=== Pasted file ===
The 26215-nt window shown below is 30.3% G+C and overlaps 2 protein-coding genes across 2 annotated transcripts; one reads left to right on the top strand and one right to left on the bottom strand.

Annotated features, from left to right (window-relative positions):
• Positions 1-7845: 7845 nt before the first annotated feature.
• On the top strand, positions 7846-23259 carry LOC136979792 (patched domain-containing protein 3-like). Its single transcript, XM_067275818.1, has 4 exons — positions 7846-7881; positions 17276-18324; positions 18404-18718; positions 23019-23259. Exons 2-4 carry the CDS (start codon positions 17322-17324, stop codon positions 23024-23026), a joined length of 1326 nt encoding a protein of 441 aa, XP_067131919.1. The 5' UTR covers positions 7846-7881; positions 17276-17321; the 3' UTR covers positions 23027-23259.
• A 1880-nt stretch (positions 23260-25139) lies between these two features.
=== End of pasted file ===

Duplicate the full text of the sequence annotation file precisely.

The 26215-nt window shown below is 30.3% G+C and overlaps 2 protein-coding genes across 2 annotated transcripts; one reads left to right on the top strand and one right to left on the bottom strand.

Annotated features, from left to right (window-relative positions):
• Positions 1-7845: 7845 nt before the first annotated feature.
• On the top strand, positions 7846-23259 carry LOC136979792 (patched domain-containing protein 3-like). Its single transcript, XM_067275818.1, has 4 exons — positions 7846-7881; positions 17276-18324; positions 18404-18718; positions 23019-23259. Exons 2-4 carry the CDS (start codon positions 17322-17324, stop codon positions 23024-23026), a joined length of 1326 nt encoding a protein of 441 aa, XP_067131919.1. The 5' UTR covers positions 7846-7881; positions 17276-17321; the 3' UTR covers positions 23027-23259.
• A 1880-nt stretch (positions 23260-25139) lies between these two features.